Hello! Here is some information on potty training. Potty training: Know Your Pup. As you spend time with your puppy, learn your puppy’s love language. Just as some people prefer gifts, touch, or time spent together, puppies can be the same way. Some puppies love praise or pets, while others prefer treats. As you get to know your puppy, consider what reward your puppy loves the most. Create a Daily Schedule. It is best to have a routine for your puppy. A schedule helps them understand when to eat, play, and “go to the bathroom.” Your puppy should go out frequently and the routine should be the same every time. When? Start the day by taking your puppy outside, and repeating based on age and ability. They should also go out after napping, chewing, playing, and within 10 to 15 minutes of eating. Although some puppies can sleep for seven hours, it is important to set an alarm and take your pup out during the night. When you do, don’t make a fuss about it. Quietly take them outside with minimal stimulation and light. Praise them if they go to the bathroom and gently return them to their bed or crate. You don’t want them to get stimulated and ready to play in the middle of the night! As you get to know your puppy, you will become aware of their individual habits. Click here to learn more about house training schedules for puppies. Where? Take your puppy to a specific area to urinate or defecate. Be consistent. You can create an area by using urine-soaked paper or bowel movements to help create an aroma to stimulate your puppy. How? Take your puppy out on a leash so they can focus on the desired activity. This will help prevent them from wandering off to play. Once your puppy is in the selected area, use your verbal cue, such as “Hurry Up,” “Poopies,” “Go tinkle,” or any phrase your puppy responds to. What? Know the signs that your puppy has to go to the bathroom. Every animal may have a different “I gotta go” gesture, which often include restlessness, sniffing around, circling, scratching at the door, barking, and, eventually, squatting. At the first sign that your pup has to go, calmly and quickly take them outside to their bathroom spot. Deal with Accidents. Accidents are a normal part of house training a puppy. What to Do If you see your puppy in the process of urinating or defecating inappropriately, calmly and quickly interrupt them in the act. Tell them to stop (either by a jarring sound or command), and immediately take them to an appropriate location for elimination. After your puppy goes to the bathroom, lavishly praise them and offer a treat. Thoroughly clean up accidents, so your puppy is not attracted to this area again. Create a consistent feeding and watering schedule. Depending on the age of your puppy, they will eat three to four times a day. A consistent feeding routine can create a regular bathroom schedule. Take away water about 2 hours before bedtime. Learn more about ideal dog schedules here. What NOT to Do Don’t punish your puppy when they have an accident. At that point, it is too late. When a puppy has an accident in the house and they walk away, within seconds they have already forgotten about what they did. Taking them to the scene of the crime and yelling and/or rubbing their nose in it does not help and, in fact, can harm your puppy! Supervise. The best thing you can do is to prevent accidents and the best way to do this is to supervise your puppy at all times. You can tether your puppy to your waist with a five or six-foot leash and carefully observe them for signs that they need to go to the bathroom. If you can’t supervise, then crate or confine your puppy. The more accidents your puppy has in the house, the more confusing it will be for them and this can delay house training. Reward, Reward, Reward. It is important to give your puppy a reward for their good behavior. This can be for commands such as sitting and coming to you, or for appropriately eliminating outside. In a puppy, a reward can be a couple kibbles of puppy food or a treat, such as a small piece of meat. The treat should be exciting for them and only available as a result of good behavior.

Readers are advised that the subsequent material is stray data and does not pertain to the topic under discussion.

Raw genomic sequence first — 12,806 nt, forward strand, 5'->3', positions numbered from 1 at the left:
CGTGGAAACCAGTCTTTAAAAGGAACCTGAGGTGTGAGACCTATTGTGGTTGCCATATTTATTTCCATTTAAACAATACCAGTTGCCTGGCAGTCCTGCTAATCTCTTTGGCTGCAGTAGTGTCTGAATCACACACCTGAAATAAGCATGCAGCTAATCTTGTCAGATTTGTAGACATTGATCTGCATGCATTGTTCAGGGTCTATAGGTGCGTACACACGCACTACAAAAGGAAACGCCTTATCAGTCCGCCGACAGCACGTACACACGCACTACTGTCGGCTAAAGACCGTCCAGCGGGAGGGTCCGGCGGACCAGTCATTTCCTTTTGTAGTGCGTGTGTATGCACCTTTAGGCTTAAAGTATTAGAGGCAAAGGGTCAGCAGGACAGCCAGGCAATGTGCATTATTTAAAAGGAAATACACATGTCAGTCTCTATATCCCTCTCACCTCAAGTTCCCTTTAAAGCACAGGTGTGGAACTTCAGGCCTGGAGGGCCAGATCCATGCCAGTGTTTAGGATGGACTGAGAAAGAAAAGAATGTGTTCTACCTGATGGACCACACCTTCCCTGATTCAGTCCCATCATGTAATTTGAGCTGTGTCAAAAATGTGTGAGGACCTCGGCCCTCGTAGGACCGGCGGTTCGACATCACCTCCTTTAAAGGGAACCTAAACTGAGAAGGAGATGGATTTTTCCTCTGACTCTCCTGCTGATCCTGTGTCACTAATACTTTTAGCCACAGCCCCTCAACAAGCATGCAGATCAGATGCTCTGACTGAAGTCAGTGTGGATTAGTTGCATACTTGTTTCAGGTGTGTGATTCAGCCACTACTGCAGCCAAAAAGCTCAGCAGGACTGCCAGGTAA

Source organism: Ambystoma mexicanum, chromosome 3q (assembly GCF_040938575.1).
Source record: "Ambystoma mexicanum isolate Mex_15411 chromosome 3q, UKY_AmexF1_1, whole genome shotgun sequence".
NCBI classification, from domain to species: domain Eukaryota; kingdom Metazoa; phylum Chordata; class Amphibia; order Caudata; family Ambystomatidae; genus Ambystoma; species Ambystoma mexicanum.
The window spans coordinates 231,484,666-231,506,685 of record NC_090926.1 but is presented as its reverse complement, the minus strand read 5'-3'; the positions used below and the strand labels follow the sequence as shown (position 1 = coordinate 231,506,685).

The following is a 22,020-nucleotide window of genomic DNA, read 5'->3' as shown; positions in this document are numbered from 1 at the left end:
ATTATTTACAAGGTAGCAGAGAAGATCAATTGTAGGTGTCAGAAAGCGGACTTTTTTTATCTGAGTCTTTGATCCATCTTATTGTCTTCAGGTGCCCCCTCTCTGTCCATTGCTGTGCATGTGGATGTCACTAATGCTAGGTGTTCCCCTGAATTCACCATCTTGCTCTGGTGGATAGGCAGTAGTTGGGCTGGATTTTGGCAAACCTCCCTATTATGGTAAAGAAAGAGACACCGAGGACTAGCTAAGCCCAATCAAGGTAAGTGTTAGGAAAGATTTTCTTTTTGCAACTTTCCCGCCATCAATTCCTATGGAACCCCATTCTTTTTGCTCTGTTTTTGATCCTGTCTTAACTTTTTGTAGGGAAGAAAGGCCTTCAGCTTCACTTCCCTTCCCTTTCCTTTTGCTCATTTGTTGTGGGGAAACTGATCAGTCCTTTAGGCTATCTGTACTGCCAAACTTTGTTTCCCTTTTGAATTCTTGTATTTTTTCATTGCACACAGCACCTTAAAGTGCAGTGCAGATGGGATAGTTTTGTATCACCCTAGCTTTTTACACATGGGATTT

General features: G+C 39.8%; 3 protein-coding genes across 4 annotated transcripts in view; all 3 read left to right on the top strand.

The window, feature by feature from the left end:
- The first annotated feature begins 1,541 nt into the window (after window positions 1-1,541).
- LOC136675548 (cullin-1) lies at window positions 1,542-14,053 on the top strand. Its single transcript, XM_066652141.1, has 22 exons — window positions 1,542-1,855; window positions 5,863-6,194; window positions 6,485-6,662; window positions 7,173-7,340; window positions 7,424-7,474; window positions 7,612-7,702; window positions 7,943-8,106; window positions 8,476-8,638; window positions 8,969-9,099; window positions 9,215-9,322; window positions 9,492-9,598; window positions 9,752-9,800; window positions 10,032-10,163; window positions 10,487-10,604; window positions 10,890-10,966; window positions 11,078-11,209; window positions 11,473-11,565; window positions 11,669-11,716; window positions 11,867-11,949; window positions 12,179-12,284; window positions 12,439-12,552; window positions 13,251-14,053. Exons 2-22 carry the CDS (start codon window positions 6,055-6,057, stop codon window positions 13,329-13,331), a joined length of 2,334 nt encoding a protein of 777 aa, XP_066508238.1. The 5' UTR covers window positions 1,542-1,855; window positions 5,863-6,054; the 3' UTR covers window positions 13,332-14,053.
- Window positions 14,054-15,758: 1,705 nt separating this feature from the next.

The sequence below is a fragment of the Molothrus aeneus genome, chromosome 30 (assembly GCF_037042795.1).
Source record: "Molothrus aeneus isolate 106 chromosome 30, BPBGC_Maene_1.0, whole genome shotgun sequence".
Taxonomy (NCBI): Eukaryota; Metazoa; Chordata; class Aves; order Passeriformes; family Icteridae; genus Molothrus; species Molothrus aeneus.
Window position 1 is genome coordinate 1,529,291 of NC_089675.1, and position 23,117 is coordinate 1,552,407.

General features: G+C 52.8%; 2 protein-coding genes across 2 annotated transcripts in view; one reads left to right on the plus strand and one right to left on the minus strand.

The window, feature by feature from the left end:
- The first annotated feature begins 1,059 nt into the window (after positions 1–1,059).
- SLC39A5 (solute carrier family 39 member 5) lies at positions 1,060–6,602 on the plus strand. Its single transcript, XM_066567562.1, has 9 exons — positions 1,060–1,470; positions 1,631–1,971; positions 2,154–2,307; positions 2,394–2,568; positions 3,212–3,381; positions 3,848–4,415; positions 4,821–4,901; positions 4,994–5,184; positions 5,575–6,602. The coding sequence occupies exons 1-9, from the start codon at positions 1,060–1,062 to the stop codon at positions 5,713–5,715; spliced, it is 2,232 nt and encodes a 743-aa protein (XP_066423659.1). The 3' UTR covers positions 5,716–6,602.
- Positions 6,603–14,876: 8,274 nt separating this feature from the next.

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How do you teach dog to find somwthing via scent
Hello! Here is some basic information and a good starting place. For more advanced training, you will want to contact a local trainer and work directly with him or her. Start Early in the Morning To teach scenting a track, you need some treats and a grassy area, such as a baseball field or park. Although hot dogs are not the most nutritious food, I find they work best, and you won’t over stuff your dog’s belly. Begin early; many people start by 6 a.m. before anyone has walked on the grass. Create a Treat Track Have your dog sit or lie down and stay. Take a couple of inch-long pieces of hot dog and use your shoe to mash them into the grass. Make sure to crush the grass under the hot dogs, which will release a grass scent. Then, with the hot dog residue on the bottom of your shoe, walk a straight line away from your dog. Every six or ten feet, drop a piece of hot dog. Stop after about 20 feet and drop one of your gloves or one of your dog’s toys; your dog needs to find something at the end of the track. Drop another piece of hot dog on top of the item. Command Your Dog to Find the Treats Go back to your dog and release him from his stay, encouraging him to smell the ground where the hot dogs were. Tell your dog “Find it!” and let him sniff. If he begins to follow the track, praise him quietly by saying, “Good dog!” and let him lead the way. Don’t be too enthusiastic or you may distract the dog from his sniffing. Also, don’t try to lead him; let your dog figure it out. At this point, your dog is following several scents: the trail of hot dogs, which helps motivate him, the crushed grass where you mashed the hot dogs and the crushed grass where you later stepped. Your dog is also following your individual scent, which he knows well because he smells your scent every day. But now your dog is learning to combine the scents, to follow them and to find the item at the end of the track. Start Increasing the Length of the Track When your dog successfully completes this trick, make another one by taking 10 steps to the side. If your dog is excited and having fun, you can do three or four short tracks per training session. As your dog improves over several sessions, make the track longer, add curves and corners, and drop several items along the way, but put the hot dog only on the one you want him to find. When making tracks longer or adding curves, use small pegs, stakes or flags to mark the track so you can tell if your dog is off track. Air scenting requires your dog to find someone by sniffing the scents wafting through the air instead of following a track. Most search-and-rescue dogs have both skills; they can follow a track, but if people walking over the track spoil it, they can also use their air-scenting skills. Please let me know if you have any additional questions. Thank you for writing in.